Food Safety

Spray ’n’ wash

New antimicrobial dips and sprays are available to help poultry and beef processors fight pathogens.

December 18, 2012

Did tougher food-safety regulations lead to advances in antimicrobial applications over the last year? It seems so, as poultry and beef processors experimented with new chemical combinations in their dips and sprays as part of an overall effort to reduce pathogens.

Last summer, the U.S. Department of Agriculture’s Food Safety and Inspection Service (FSIS) tightened its Salmonella and Campylobacter performance standards for poultry processors, as these foodborne pathogen levels were above the Healthy People 2010 targets.

According to the FSIS, Salmonella levels must be below 7.5 percent (instead of 20 percent) and Campylobacter must be below 10.4 percent on processed chicken carcasses and 0.79 percent on turkeys.

“The new FSIS regulations caused some uncertainty at first for poultry processors, but they’ve learned to make adjustments,” says S.F. (Sarge) Bilgili, professor and extension scientist, department of poultry science, Auburn University. “Poultry suppliers are always working to control Salmonella, so those methods haven’t changed substantially, but the methods that work with Salmonella don’t really reduce Campylobacter, which is always a real curve ball.”

Barge notes that Campylobacter can be targeted more effectively on the live production side before birds reach processing plants. “Campylobacter is fragile, and can be destroyed through water-treatment systems and doesn’t survive freezing very well,” he notes.

The key appears to be using different chemicals for spraying and dipping carcasses and primals/subprimals for each stage of the slaughter process.

“Most plants use chlorine on product and non-product contact surfaces via FSIS regulations on carcass washes and chillers, and some plants also use chlorine on the automated lines,” he says. “Every company uses antimicrobials based on cost and volume; I can’t say what the best control combination would be for each plant, because they are all unique.”

That’s why effective management practices are commonly thought to lay the foundation for safe products, says Ashley Peterson, Ph.D., vice president of scientific and regulatory affairs, National Chicken Council.

Replacing chlorine?                                                        

“Intervention technologies and applications have been widely adapted and introduced into the slaughter and processing process over the last decade,” she says, citing several approved antimicrobial chemical rinses, dips and washes to reduce contamination within a process as examples.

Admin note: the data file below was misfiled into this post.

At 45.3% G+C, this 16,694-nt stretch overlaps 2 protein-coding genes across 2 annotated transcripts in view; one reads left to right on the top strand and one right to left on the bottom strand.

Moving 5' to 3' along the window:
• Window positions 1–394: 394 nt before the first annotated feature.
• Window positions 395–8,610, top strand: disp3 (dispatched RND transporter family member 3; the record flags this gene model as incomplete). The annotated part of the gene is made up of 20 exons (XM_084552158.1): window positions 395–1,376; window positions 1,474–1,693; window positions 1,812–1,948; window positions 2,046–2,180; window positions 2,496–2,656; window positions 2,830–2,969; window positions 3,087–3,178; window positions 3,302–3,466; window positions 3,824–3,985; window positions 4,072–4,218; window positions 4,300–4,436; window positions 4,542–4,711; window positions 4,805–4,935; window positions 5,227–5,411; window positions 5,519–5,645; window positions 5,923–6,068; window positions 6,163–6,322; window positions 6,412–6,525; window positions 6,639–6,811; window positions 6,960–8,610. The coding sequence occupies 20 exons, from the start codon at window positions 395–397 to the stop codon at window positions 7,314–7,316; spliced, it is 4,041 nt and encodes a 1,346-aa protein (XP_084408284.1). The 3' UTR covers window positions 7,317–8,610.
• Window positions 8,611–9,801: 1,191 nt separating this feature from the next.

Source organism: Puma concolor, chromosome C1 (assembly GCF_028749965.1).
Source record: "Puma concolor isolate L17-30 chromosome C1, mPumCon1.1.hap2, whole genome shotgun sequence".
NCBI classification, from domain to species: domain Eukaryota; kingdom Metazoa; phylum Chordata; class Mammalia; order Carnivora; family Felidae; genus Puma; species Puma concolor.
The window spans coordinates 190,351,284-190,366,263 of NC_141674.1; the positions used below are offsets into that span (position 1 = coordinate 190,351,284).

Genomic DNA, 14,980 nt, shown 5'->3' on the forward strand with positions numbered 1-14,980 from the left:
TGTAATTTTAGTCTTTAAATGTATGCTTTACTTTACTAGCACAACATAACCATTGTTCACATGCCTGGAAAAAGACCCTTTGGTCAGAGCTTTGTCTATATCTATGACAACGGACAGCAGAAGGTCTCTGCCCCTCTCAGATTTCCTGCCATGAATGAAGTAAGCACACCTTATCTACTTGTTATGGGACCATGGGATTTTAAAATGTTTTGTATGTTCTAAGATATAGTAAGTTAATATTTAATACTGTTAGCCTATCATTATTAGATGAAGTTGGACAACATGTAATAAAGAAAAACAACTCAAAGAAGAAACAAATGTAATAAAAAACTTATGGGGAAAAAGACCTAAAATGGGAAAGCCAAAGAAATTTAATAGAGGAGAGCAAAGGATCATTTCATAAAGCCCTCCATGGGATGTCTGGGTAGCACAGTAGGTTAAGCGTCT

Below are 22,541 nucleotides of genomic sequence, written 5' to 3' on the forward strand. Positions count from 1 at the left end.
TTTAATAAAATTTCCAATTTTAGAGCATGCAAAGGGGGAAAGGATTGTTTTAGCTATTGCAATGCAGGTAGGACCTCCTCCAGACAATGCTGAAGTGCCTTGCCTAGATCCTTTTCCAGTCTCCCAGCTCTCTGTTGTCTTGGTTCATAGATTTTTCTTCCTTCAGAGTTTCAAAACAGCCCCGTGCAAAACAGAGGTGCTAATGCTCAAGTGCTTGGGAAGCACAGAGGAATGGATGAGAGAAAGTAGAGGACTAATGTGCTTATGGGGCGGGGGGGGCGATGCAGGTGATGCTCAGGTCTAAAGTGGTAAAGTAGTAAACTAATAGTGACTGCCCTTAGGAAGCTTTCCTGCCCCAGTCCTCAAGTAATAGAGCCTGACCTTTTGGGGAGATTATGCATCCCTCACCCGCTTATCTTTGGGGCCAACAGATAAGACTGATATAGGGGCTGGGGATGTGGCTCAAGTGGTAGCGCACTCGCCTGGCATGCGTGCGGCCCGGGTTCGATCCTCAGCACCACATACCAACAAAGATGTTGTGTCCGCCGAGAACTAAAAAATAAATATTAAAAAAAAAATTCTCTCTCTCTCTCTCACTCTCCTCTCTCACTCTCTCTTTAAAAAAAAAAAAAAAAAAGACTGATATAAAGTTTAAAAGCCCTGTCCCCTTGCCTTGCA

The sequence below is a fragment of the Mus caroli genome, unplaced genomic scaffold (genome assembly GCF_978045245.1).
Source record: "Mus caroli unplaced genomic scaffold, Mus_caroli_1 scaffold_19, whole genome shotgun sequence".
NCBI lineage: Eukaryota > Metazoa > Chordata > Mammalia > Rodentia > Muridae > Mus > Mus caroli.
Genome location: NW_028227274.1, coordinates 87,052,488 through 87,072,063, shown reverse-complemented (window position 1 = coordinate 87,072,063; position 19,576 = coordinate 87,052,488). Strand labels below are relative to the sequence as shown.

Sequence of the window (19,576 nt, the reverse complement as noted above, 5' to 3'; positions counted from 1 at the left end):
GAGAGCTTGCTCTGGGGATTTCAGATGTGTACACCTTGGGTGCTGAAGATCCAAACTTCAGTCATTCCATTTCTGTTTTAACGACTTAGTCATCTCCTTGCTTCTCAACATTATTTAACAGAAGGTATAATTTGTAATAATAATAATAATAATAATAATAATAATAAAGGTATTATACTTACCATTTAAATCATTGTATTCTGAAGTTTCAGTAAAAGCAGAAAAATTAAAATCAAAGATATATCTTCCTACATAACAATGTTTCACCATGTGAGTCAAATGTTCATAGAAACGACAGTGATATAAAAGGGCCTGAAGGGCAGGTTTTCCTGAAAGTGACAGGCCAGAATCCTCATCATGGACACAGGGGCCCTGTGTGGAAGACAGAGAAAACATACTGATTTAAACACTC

“These approved antimicrobials offer an alternative to chlorine and have demonstrated to be more effective than chlorination when used at key intervention steps in the process,” she says, “for example, pre- and post-chill sprays and dips, chiller, scalders, IOBWs [Inside-Outside Bird Washer], and rinses and dips in further processing, to name a few.” 

According to Peterson, chlorine is being used less or not at all by some plants primarily because of trade-related concerns, “but it still plays an important role in many other plants as a safe and effective food-safety intervention, often as a complement to other interventions.”

Several technologies and prerequisite programs for recirculation and water reuse have been introduced and implemented by poultry processors in recent years, she adds.

“This has been driven by the need to conserve water resources, reduce effluents and improve wastewater treatment which has benefitted industry, municipalities and public, and general good stewardship of the environment,” she says. 

Attacking pathogens, naturally

The beef industry has recently experimented with antimicrobial sprays and dips that utilize biocontrol, or the principle of biopreservation, to offer a more prolonged antimicrobial impact. Processors can now use microorganisms to antagonize or inhibit the growth of pathogens on food products, such as Lactic Acid Bacteria that is traditionally used in the fermentation of foods like cheeses and sausages.